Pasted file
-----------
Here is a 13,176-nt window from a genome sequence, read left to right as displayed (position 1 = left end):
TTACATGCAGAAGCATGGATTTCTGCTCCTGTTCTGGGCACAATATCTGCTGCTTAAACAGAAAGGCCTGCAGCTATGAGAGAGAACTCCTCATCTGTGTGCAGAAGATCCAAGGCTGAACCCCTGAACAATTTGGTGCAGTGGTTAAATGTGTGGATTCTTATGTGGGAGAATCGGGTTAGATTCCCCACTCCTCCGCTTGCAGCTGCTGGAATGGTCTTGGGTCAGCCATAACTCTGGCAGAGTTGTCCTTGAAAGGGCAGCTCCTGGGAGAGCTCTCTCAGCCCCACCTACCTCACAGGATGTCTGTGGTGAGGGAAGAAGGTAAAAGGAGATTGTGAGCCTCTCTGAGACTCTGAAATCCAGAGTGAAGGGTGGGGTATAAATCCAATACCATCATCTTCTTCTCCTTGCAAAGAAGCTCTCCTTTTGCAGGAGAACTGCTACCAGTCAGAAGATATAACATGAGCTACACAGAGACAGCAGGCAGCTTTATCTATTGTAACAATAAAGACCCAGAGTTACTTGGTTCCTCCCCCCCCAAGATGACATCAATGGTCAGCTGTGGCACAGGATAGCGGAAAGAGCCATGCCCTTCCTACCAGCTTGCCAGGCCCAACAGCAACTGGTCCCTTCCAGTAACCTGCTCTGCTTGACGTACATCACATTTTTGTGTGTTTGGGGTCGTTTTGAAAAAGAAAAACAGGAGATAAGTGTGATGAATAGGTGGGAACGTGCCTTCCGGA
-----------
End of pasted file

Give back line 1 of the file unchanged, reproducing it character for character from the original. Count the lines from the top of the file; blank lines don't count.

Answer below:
Here is a 13,176-nt window from a genome sequence, read left to right as displayed (position 1 = left end):